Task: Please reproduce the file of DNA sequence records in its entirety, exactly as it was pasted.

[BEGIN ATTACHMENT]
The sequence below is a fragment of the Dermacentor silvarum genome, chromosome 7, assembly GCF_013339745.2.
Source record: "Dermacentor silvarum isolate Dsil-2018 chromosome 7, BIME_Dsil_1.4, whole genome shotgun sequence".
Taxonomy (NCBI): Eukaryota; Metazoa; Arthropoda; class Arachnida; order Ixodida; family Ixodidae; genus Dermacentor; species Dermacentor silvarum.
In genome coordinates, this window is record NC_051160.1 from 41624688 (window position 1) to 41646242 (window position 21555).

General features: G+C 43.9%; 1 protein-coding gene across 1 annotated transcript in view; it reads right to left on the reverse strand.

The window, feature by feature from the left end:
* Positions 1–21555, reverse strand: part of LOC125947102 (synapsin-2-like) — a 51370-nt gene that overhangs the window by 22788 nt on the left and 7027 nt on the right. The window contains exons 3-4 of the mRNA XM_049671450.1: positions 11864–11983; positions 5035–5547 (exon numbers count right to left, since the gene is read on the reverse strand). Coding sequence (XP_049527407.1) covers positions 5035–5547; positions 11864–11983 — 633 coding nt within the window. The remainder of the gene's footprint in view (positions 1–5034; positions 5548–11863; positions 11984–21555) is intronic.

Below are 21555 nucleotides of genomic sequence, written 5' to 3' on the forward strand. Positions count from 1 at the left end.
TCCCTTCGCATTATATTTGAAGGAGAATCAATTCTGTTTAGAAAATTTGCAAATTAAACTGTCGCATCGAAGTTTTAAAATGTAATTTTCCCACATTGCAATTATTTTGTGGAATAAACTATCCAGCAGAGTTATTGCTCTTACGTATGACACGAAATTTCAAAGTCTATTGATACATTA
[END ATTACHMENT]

The sequence below is a fragment of the Dermacentor silvarum genome, chromosome 7, assembly GCF_013339745.2.
Source record: "Dermacentor silvarum isolate Dsil-2018 chromosome 7, BIME_Dsil_1.4, whole genome shotgun sequence".
Taxonomy (NCBI): Eukaryota; Metazoa; Arthropoda; class Arachnida; order Ixodida; family Ixodidae; genus Dermacentor; species Dermacentor silvarum.
In genome coordinates, this window is record NC_051160.1 from 41624688 (window position 1) to 41646242 (window position 21555).

General features: G+C 43.9%; 1 protein-coding gene across 1 annotated transcript in view; it reads right to left on the reverse strand.

The window, feature by feature from the left end:
* Positions 1–21555, reverse strand: part of LOC125947102 (synapsin-2-like) — a 51370-nt gene that overhangs the window by 22788 nt on the left and 7027 nt on the right. The window contains exons 3-4 of the mRNA XM_049671450.1: positions 11864–11983; positions 5035–5547 (exon numbers count right to left, since the gene is read on the reverse strand). Coding sequence (XP_049527407.1) covers positions 5035–5547; positions 11864–11983 — 633 coding nt within the window. The remainder of the gene's footprint in view (positions 1–5034; positions 5548–11863; positions 11984–21555) is intronic.

Below are 21555 nucleotides of genomic sequence, written 5' to 3' on the forward strand. Positions count from 1 at the left end.
TCCCTTCGCATTATATTTGAAGGAGAATCAATTCTGTTTAGAAAATTTGCAAATTAAACTGTCGCATCGAAGTTTTAAAATGTAATTTTCCCACATTGCAATTATTTTGTGGAATAAACTATCCAGCAGAGTTATTGCTCTTACGTATGACACGAAATTTCAAAGTCTATTGATACATTA